Undergraduate teaching: supervising special study modules, problem-based learning and electives

This article reflects the conversations in the breakout group on this topic at the Recently Appointed Consultants symposium on Monday 22 February 2016.


Undergraduate training is an important aspect of a consultant’s role and is vital to the development of medical students for their future careers.

There are many different approaches to undergraduate training, predominantly problem-based learning (PBL) and class-based learning (CBL). Both of these styles have positives and negatives. PBL is more interactive, involves larger amounts of discussion and less information is supplied by the teacher, with the students learning from each other. This can lead to the teacher being unaware of where students obtained information, which can lead to incorrect information being used. CBL is more focused on prior preparation and the teacher is the expert in this scenario, which is more lecture based.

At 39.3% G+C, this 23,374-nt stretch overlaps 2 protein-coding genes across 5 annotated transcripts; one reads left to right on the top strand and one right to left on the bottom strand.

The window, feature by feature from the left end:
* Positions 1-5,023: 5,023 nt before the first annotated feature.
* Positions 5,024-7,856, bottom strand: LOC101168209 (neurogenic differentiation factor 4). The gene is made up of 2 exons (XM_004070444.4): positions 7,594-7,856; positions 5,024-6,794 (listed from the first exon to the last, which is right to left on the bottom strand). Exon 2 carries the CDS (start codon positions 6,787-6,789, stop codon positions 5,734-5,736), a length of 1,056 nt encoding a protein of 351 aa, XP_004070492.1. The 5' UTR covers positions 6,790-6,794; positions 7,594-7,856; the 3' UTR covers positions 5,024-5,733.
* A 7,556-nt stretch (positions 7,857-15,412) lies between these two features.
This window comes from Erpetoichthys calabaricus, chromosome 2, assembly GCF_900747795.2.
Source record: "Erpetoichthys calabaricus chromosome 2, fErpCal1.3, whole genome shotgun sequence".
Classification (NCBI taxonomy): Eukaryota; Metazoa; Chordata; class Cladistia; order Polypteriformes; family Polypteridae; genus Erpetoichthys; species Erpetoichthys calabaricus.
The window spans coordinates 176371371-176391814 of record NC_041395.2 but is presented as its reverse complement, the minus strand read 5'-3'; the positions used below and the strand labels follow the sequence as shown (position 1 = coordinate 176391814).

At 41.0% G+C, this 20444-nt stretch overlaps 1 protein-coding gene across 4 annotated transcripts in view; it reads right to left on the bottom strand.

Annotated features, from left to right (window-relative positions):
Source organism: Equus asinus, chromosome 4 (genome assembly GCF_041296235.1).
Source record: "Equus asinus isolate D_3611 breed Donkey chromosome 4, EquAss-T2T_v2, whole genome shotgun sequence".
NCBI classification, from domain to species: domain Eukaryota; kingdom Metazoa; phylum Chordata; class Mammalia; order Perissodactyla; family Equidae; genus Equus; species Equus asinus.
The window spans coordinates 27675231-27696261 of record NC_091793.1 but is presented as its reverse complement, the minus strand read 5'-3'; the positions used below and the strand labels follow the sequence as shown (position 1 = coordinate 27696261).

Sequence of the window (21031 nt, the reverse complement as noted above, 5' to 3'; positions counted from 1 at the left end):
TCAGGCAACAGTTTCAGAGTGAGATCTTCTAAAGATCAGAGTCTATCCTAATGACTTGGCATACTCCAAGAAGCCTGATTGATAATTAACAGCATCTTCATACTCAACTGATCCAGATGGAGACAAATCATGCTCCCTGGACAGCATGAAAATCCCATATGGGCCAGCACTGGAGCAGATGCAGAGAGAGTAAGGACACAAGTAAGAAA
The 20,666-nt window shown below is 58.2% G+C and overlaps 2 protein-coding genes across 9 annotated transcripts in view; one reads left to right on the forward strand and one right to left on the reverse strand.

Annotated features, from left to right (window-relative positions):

When PBL was first introduced, many universities focused on using this new method, but recently there has been movement away from this. There are many issues surrounding undergraduate education and it is important to maintain a balance between the two different styles in order to provide a rounded education for all medical students.

Breakout Group Leader: Professor Matthew Walters, Professor of Clinical Pharmacology, University of Glasgow, Glasgow